My job is to type. More accurately, to transport words from my brain onto the Internet. As such, it’s important I use a keyboard I feel most comfortable with. And for the past two years, I’ve been getting my work done with Apple’s Bluetooth keyboard, which has a sleek and minimal design, and is about as unobtrusive as they come. So what’s it like using Apple’s new Magic Keyboard after having used the other one for so long? It’s actually a pretty easy transition.
Before we go any further, I realize there’s a whole world of keyboards out there, and I know many people prefer the quality and feedback of a mechanical keyboard, which many typists swear by. That’s great. I’m not here to convince you to ditch what you have and use Apple’s gear just because it looks nice. I just wanted to share a few quick impressions as someone who previously used the Apple keyboard on a daily basis.
I’ve actually used a mechanical keyboard—one is sitting right behind me in my office—but I just prefer keys that aren’t quite as tall, and I like the silence of a more “normal” keyboard. I think I might be the only one. With that said, these impressions exist in the vacuum of Apple’s keyboards, not as a comparison to the keyboard world as a whole. (Maybe in the future I can further explore what mechanical keyboards have to offer.)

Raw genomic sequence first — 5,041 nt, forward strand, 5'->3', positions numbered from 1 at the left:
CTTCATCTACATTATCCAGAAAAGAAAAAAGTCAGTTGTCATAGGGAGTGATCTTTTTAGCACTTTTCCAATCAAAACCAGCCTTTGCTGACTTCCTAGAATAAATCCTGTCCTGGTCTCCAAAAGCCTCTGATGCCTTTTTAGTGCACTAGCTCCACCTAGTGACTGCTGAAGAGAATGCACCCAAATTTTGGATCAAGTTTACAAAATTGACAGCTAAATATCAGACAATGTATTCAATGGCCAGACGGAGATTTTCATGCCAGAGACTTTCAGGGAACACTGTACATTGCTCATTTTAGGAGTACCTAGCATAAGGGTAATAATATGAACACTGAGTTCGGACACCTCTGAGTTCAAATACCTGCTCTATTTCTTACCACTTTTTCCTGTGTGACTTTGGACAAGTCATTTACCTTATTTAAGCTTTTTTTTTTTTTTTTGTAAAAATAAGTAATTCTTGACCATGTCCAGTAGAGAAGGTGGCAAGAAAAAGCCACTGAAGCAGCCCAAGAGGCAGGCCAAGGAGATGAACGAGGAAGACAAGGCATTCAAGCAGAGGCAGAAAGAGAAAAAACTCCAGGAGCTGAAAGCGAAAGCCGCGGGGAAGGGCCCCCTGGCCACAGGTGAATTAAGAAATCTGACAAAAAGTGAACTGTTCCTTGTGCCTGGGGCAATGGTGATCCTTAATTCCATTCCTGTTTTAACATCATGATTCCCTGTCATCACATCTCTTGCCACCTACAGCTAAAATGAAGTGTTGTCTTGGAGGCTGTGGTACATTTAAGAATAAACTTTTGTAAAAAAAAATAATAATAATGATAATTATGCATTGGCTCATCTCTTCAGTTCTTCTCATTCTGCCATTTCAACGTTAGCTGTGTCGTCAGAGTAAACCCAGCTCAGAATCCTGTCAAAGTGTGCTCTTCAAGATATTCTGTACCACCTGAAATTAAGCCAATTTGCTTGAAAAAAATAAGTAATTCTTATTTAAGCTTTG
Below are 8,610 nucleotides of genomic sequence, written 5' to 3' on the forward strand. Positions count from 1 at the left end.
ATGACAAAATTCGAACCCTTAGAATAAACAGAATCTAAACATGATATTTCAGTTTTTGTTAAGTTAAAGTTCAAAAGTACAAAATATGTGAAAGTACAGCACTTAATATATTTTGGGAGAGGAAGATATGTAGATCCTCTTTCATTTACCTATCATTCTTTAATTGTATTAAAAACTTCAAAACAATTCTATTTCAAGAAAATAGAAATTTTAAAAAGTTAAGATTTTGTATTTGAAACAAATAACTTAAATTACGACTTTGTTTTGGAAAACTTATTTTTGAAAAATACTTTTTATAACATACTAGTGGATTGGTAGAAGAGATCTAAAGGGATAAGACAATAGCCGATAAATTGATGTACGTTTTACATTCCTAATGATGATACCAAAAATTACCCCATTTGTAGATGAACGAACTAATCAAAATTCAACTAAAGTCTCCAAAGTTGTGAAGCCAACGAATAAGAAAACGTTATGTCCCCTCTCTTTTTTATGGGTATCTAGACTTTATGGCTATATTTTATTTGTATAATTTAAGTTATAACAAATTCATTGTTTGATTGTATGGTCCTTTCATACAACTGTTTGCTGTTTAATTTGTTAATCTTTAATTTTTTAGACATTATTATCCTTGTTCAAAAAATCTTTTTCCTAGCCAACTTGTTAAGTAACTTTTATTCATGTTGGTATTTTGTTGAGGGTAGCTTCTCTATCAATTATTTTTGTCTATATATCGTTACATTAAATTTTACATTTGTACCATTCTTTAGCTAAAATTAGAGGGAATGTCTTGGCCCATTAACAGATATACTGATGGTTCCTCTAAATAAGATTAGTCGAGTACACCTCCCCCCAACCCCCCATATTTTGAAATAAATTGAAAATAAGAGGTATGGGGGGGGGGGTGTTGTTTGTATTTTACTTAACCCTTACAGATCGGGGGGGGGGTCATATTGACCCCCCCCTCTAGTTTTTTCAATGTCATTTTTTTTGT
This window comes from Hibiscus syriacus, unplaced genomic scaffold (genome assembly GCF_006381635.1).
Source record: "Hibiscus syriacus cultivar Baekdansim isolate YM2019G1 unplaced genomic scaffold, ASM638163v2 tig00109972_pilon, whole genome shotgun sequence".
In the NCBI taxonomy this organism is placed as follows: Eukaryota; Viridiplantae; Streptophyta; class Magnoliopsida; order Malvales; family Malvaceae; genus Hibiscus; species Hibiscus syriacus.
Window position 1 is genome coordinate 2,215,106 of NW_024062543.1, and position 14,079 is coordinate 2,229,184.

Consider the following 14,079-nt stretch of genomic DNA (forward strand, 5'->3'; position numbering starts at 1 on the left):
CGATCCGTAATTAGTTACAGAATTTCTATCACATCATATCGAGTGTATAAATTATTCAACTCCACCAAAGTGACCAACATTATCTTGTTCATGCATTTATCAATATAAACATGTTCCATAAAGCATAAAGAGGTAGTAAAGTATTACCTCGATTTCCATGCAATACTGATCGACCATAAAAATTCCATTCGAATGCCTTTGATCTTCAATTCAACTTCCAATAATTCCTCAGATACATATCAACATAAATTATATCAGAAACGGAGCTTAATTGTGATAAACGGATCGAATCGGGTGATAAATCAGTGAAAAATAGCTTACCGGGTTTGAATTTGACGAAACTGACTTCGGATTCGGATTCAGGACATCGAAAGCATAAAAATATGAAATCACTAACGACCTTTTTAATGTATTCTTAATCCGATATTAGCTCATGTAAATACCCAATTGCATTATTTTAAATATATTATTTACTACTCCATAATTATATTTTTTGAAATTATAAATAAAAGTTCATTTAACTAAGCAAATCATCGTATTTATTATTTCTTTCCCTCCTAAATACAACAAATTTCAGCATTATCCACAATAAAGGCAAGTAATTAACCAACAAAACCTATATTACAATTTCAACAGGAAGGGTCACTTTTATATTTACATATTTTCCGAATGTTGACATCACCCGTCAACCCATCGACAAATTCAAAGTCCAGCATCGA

When you use something for so long, it’s never easy to change. Even though the new Magic Keyboard looks a lot like Apple’s old keyboard, they’re actually a lot different. And let me tell you, the immediate experience of switching over was quite jarring. In fact, I was ready to give up after just five minutes with the new one, happy to just keep on trucking with what I had. But I’m glad I didn’t.
What’s different about the Magic Keyboard is that it has a much smaller incline, and it’s incredibly light now that the battery has been built in. It’s about the same size as the older one, though the top function keys are now full squares, which actually makes a bigger impact than you think. And because it’s now a solid piece of aluminum, it’s not as easily moved, and it doesn’t rattle at all, which is something my old one did quite a bit.
It’s also lower, too, but I haven’t found that to be a major deal at all. Initially I thought it would make a difference, but I actually prefer the more subtle incline; my hands more easily rest over the keyboard, making the experience more comfortable.
Now, when I first started typing on the Magic Keyboard, it wasn’t easy. The keys aren’t as tall, and the scissor mechanism has been tweaked slightly, leading to a different kind of key travel; it’s more shallow, for sure, which takes some getting used to. This isn’t like the butterfly mechanism Apple introduced with the new MacBook, but it doesn’t feel too different either. It’s like a good in-between balance of the MacBook keyboard and old Bluetooth keyboard.
And it feels nice! Like I said, I wasn’t big on the typing experience immediately after I made the switch, but I’ve gotten used to it pretty quickly, and I don’t think I’d go back. Typing on the Magic Keyboard just feels better compared to the old one, and I’m glad I stuck with it after the initial switch. If you’re thinking of switching, I’d say the new keyboard is worth it, but at $100, I realize it isn’t exactly cheap.